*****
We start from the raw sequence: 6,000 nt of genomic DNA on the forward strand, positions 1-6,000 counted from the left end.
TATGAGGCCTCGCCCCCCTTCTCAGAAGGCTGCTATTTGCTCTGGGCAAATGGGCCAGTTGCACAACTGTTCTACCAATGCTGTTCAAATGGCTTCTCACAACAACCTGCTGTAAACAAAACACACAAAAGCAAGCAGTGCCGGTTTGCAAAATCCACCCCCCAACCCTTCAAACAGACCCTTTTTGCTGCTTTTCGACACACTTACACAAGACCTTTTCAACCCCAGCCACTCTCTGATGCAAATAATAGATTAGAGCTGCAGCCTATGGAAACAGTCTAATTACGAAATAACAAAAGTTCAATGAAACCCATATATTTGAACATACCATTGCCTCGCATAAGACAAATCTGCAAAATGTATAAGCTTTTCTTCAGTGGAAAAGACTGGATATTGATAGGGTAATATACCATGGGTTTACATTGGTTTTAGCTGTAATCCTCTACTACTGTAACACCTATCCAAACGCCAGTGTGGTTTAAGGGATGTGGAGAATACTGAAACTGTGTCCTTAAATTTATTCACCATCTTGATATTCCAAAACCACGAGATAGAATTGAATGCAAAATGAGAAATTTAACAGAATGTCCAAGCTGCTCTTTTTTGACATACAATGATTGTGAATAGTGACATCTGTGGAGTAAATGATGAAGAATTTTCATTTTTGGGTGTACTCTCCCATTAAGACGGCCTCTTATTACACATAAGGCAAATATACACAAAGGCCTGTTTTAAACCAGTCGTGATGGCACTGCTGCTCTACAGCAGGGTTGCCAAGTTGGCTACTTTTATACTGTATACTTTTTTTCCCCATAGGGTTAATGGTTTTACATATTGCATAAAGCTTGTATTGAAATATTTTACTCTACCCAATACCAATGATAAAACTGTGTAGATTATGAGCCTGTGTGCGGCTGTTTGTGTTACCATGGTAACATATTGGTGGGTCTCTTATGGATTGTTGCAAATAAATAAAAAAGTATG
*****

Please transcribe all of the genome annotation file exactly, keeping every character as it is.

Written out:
We start from the raw sequence: 6,000 nt of genomic DNA on the forward strand, positions 1-6,000 counted from the left end.
TATGAGGCCTCGCCCCCCTTCTCAGAAGGCTGCTATTTGCTCTGGGCAAATGGGCCAGTTGCACAACTGTTCTACCAATGCTGTTCAAATGGCTTCTCACAACAACCTGCTGTAAACAAAACACACAAAAGCAAGCAGTGCCGGTTTGCAAAATCCACCCCCCAACCCTTCAAACAGACCCTTTTTGCTGCTTTTCGACACACTTACACAAGACCTTTTCAACCCCAGCCACTCTCTGATGCAAATAATAGATTAGAGCTGCAGCCTATGGAAACAGTCTAATTACGAAATAACAAAAGTTCAATGAAACCCATATATTTGAACATACCATTGCCTCGCATAAGACAAATCTGCAAAATGTATAAGCTTTTCTTCAGTGGAAAAGACTGGATATTGATAGGGTAATATACCATGGGTTTACATTGGTTTTAGCTGTAATCCTCTACTACTGTAACACCTATCCAAACGCCAGTGTGGTTTAAGGGATGTGGAGAATACTGAAACTGTGTCCTTAAATTTATTCACCATCTTGATATTCCAAAACCACGAGATAGAATTGAATGCAAAATGAGAAATTTAACAGAATGTCCAAGCTGCTCTTTTTTGACATACAATGATTGTGAATAGTGACATCTGTGGAGTAAATGATGAAGAATTTTCATTTTTGGGTGTACTCTCCCATTAAGACGGCCTCTTATTACACATAAGGCAAATATACACAAAGGCCTGTTTTAAACCAGTCGTGATGGCACTGCTGCTCTACAGCAGGGTTGCCAAGTTGGCTACTTTTATACTGTATACTTTTTTTCCCCATAGGGTTAATGGTTTTACATATTGCATAAAGCTTGTATTGAAATATTTTACTCTACCCAATACCAATGATAAAACTGTGTAGATTATGAGCCTGTGTGCGGCTGTTTGTGTTACCATGGTAACATATTGGTGGGTCTCTTATGGATTGTTGCAAATAAATAAAAAAGTATG